Examine the inside of the socket that the bulb goes in. Is it nice and shinny, or rusty and corroded? Guess which one you want to see? Rust and corrosion can be removed with a round wire brush, sandpaper, and steel wool. Make sure the lights are off for this procedure. Clean everything up, including the bottom contact, and maybe spritz a quick shot of chrome paint on the socket. Cut a disk to mask the bottom terminal from the paint. Now try the bulbs again. Sometimes a slight crimping of the socket will help to make better contact. You can also use your multimeter to check for voltage at the socket. You should have 12 volts to both contacts (depending on where your selector switch is positioned). Measure from the bottom contact to the battery's negative post, and also to the socket's case. You should show the same voltage at both places. If not, there is likely a bad ground on this signal. This is fairly common as the grounds for the signals are usually inside the headlight bucket. And we know how crowded and tight things are in there. So check that out, especially if you have had the headlight out or messed with the wire bundles close to the head light. On the CX's, it is a simple matter to follow the wires inside the headlight to assure a tight connection. The CX's also use a spot welded tab inside the bucket for a ground. Insure that it is also hooked up. Bad grounds show up in more ways than the lights just don't work, there can be all sorts of weird conditions when the current is seeking a ground thru other paths. Before installing the bulbs, a dab of dielectric grease inside the sockets will forestall rusting and corrosion till the next bulb change.

Everything look OK inside the signal, but still not flashing? The flasher can makes the bulbs flash. It is located under the left side cover and is about 1-1/2" in diameter by 2" long, with two terminals on the bottom. If there isn't enough current flowing thru this, the bulbs will not flash, but may remain on. So if you have a rear bulb burnt out, the same side front will light, but not flash. Or if you switch to a LED bulb that doesn't use enough current to activate the flasher, the same will occur. These cans are available for several bucks at a automotive store, with the electronic versions (for use with LED bulbs) closer to ten bucks. If you think yours is bad, just replace it. By the way, the green wire hanging loose next to the flasher can is extra for 3 terminal flashers. It is simply a ground.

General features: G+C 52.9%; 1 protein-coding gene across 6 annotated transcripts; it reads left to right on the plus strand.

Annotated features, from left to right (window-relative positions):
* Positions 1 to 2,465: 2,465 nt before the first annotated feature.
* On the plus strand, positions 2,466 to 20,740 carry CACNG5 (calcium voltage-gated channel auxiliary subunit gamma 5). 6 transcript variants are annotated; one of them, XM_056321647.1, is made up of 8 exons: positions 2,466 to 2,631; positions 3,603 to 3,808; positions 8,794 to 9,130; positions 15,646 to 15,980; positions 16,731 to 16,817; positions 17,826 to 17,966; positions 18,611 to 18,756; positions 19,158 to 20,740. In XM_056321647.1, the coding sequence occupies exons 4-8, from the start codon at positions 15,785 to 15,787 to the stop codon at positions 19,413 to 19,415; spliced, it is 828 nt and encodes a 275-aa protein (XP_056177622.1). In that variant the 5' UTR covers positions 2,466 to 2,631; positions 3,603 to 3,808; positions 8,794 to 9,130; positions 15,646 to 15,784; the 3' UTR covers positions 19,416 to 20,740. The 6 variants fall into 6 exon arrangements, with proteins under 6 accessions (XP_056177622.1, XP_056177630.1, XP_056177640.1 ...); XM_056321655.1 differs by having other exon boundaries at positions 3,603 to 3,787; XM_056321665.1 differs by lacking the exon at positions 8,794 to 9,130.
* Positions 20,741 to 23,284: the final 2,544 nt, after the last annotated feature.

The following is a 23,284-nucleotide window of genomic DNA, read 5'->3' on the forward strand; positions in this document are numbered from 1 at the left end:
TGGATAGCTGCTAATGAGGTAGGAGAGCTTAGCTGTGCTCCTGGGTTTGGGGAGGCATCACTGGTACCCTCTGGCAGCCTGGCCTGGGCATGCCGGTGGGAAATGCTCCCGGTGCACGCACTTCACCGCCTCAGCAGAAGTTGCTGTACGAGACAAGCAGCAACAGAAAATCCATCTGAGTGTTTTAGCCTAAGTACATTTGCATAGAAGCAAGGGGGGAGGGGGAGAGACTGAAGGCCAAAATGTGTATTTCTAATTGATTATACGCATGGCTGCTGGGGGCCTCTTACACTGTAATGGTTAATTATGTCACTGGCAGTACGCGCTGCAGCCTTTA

Here is a post from Jalet showing a electronic flasher & regular one:

If you put electronic flasher for led blinkers you usually need that extra ground. The stock flasher has two pins, but electronic flashers has three. For led blinkers you don't have to buy expensive special flasher. Just buy one of these cheap ones from ebay and they work fine. I have used them in couple of my bikes without problems. I have one in my CX500 now with led bulbs.


How to connect? B/+ --> cx black wire L --> cx gray wire E/- --> cx green wire or other earth

This is stock flasher.


The last area is the selector switch on the handlebars. Seldom do these actually break, more likely is that their contacts get dirty and fail to pass the current thru. A quick initial fix is to use the straw on a can of contact cleaner to blast into any openings in the switch. Then work the switch back and forth multiple times. It always works better to open up the clam-shell to find these areas, but sometimes a spray from the top and thru the bottom drain hole will work. If this doesn't solve the problem, you may have to remove the switch and open it up for cleaning. Be careful prying off the exterior selector button and also don't loose the small internal parts. Remove all old grease and then re lube with dielectric grease if you have opened the switch. If you have simply sprayed into the switch with contact cleaner, spray some silicone lube into the workings. This will allow for smoother action.

Here are a couple of pictures of the insides of the turn signal switch on the handlebar. Thanks, Sidewinder., on 31 December 2011 - 10:31 AM, said: Does anyone have a schematic of the inside of the left controls (79 CX500 C)? Tearing it apart will be easy, but I'd like to know its going back together the way it should.

This is the insides of a CX650, don't know if yours is like this or not.

Resized to 45% (was 1024 x 768) - Click image to enlarge CIMG3306.jpg

other half this is the horn.

Resized to 45% (was 1024 x 768) - Click image to enlarge CIMG3307.jpg

1983 CX650C

by Blue Fox